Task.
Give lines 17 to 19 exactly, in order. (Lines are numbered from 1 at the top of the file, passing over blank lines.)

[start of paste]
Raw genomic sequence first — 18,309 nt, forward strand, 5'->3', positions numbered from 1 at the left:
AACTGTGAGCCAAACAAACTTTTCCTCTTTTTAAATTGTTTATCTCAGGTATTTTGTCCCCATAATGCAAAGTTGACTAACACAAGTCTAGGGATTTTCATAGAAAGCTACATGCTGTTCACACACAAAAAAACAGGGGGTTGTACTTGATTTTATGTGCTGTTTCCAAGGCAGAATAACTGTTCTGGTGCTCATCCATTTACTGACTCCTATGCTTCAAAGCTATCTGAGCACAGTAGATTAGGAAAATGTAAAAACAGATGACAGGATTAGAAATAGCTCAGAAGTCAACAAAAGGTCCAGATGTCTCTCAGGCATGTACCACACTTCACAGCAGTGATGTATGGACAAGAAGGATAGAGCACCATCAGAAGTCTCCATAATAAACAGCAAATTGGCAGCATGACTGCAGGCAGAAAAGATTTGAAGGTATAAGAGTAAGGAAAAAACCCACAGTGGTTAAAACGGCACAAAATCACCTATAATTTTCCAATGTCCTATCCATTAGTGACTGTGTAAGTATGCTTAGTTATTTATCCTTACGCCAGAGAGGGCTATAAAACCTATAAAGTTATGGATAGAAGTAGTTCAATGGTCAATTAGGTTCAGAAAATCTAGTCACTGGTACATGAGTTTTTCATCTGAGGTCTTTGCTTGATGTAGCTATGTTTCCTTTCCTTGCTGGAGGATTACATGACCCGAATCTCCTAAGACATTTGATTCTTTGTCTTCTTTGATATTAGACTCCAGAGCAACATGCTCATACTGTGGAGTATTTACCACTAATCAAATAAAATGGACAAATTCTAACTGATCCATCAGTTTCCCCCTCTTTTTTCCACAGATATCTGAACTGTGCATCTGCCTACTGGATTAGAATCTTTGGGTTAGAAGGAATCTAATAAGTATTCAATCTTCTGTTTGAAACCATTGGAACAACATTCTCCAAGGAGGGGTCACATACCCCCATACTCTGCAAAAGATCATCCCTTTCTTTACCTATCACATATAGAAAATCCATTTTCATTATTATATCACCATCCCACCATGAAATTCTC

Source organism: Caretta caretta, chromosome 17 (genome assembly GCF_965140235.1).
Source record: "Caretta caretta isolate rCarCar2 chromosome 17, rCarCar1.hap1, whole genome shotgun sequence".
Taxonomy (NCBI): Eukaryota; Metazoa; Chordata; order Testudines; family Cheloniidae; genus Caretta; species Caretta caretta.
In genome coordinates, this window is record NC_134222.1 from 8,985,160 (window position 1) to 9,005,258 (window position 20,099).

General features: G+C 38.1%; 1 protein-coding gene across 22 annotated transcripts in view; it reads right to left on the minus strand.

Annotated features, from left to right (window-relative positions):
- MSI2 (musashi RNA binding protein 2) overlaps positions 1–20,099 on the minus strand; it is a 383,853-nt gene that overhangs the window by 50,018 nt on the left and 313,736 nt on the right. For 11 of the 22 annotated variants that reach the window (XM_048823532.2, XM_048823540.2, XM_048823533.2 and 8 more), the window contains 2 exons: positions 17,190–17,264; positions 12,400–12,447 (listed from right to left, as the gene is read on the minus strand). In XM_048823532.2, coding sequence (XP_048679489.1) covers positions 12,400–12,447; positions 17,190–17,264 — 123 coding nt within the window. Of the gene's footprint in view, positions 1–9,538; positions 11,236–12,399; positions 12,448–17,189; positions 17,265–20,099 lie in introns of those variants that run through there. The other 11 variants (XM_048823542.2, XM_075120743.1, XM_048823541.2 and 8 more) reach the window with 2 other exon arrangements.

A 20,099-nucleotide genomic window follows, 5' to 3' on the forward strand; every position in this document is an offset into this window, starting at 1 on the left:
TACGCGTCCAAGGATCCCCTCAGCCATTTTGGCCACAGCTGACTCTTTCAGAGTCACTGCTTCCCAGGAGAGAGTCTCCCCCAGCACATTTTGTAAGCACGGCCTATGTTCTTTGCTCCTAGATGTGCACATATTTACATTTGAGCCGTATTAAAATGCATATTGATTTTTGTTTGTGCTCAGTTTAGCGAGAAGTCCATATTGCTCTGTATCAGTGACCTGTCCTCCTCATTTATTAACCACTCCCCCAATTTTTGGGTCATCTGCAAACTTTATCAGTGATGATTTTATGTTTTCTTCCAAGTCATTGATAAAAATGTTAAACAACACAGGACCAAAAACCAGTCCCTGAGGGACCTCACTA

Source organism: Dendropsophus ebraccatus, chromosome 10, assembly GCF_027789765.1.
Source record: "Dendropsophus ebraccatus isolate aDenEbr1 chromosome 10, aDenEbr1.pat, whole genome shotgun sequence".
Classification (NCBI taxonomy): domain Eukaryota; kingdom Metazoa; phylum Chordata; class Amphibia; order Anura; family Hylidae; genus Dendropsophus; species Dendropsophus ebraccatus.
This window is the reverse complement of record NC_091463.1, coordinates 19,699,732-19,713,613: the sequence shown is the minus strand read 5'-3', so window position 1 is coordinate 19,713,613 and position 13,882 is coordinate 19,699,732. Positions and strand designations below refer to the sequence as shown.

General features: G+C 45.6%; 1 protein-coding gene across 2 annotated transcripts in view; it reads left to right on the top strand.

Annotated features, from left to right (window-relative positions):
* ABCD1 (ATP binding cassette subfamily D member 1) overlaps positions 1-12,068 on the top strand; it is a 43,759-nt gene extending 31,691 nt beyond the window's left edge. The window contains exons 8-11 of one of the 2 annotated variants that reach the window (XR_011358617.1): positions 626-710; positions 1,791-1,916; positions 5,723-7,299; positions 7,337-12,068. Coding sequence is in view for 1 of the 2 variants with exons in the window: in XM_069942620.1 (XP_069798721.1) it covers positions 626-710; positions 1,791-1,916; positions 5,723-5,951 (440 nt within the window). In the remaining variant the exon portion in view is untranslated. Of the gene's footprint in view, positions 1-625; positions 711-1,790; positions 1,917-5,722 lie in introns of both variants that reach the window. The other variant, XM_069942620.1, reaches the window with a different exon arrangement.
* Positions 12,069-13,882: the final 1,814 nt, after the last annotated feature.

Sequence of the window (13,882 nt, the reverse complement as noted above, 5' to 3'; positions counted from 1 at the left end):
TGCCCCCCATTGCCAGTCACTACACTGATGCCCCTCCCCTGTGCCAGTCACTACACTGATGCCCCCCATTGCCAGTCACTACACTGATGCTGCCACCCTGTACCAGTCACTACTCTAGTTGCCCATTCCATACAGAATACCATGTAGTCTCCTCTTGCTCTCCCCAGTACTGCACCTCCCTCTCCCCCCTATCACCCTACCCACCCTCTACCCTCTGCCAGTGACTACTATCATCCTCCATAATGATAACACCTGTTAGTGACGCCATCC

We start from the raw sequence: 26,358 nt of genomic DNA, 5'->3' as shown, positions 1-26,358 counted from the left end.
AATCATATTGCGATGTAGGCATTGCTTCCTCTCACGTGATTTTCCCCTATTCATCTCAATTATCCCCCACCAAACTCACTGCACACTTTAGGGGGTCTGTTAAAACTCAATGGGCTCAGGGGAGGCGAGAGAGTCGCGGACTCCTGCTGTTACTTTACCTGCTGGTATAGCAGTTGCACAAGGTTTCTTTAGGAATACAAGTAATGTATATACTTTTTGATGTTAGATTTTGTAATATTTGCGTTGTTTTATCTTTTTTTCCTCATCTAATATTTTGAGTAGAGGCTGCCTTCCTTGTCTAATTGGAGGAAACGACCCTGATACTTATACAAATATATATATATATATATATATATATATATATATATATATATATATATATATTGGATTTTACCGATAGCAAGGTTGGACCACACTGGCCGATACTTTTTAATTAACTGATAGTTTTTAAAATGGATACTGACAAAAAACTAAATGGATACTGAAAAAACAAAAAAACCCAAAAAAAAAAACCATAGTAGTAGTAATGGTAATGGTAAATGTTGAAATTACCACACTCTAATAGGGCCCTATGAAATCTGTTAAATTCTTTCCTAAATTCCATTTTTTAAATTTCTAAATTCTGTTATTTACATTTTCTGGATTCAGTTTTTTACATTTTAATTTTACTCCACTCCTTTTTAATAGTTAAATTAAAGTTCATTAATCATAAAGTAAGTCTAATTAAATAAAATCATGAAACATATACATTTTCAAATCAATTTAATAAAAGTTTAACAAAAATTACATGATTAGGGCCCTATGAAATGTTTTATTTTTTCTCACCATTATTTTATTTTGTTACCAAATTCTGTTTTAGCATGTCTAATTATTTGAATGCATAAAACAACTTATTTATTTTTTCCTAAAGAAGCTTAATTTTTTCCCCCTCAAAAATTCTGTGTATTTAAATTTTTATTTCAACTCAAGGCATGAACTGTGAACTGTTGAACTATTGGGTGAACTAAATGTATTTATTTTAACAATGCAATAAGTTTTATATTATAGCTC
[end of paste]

Annotated features, from left to right (window-relative positions):
* ABCD1 (ATP binding cassette subfamily D member 1) overlaps positions 1-12,068 on the top strand; it is a 43,759-nt gene extending 31,691 nt beyond the window's left edge. The window contains exons 8-11 of one of the 2 annotated variants that reach the window (XR_011358617.1): positions 626-710; positions 1,791-1,916; positions 5,723-7,299; positions 7,337-12,068. Coding sequence is in view for 1 of the 2 variants with exons in the window: in XM_069942620.1 (XP_069798721.1) it covers positions 626-710; positions 1,791-1,916; positions 5,723-5,951 (440 nt within the window). In the remaining variant the exon portion in view is untranslated. Of the gene's footprint in view, positions 1-625; positions 711-1,790; positions 1,917-5,722 lie in introns of both variants that reach the window. The other variant, XM_069942620.1, reaches the window with a different exon arrangement.
* Positions 12,069-13,882: the final 1,814 nt, after the last annotated feature.